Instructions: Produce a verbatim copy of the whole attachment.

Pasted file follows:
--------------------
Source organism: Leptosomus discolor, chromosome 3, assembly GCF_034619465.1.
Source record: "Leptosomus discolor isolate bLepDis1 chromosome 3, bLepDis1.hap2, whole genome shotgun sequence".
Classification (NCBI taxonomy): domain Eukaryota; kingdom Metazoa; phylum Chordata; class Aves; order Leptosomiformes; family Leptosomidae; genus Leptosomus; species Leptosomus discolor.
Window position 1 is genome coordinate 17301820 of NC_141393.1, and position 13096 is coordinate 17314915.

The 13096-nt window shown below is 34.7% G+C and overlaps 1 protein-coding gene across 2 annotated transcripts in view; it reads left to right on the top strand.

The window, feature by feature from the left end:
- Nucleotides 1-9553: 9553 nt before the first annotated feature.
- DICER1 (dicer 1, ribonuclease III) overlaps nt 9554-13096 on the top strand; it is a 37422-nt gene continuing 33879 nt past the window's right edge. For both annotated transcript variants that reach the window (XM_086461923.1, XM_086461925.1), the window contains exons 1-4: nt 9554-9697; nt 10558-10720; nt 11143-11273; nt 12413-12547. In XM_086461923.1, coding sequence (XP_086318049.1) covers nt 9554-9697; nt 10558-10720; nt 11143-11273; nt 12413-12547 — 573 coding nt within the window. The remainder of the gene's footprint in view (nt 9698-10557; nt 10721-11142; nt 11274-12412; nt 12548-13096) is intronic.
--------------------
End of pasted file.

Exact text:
Source organism: Leptosomus discolor, chromosome 3, assembly GCF_034619465.1.
Source record: "Leptosomus discolor isolate bLepDis1 chromosome 3, bLepDis1.hap2, whole genome shotgun sequence".
Classification (NCBI taxonomy): domain Eukaryota; kingdom Metazoa; phylum Chordata; class Aves; order Leptosomiformes; family Leptosomidae; genus Leptosomus; species Leptosomus discolor.
Window position 1 is genome coordinate 17301820 of NC_141393.1, and position 13096 is coordinate 17314915.

The 13096-nt window shown below is 34.7% G+C and overlaps 1 protein-coding gene across 2 annotated transcripts in view; it reads left to right on the top strand.

The window, feature by feature from the left end:
- Nucleotides 1-9553: 9553 nt before the first annotated feature.
- DICER1 (dicer 1, ribonuclease III) overlaps nt 9554-13096 on the top strand; it is a 37422-nt gene continuing 33879 nt past the window's right edge. For both annotated transcript variants that reach the window (XM_086461923.1, XM_086461925.1), the window contains exons 1-4: nt 9554-9697; nt 10558-10720; nt 11143-11273; nt 12413-12547. In XM_086461923.1, coding sequence (XP_086318049.1) covers nt 9554-9697; nt 10558-10720; nt 11143-11273; nt 12413-12547 — 573 coding nt within the window. The remainder of the gene's footprint in view (nt 9698-10557; nt 10721-11142; nt 11274-12412; nt 12548-13096) is intronic.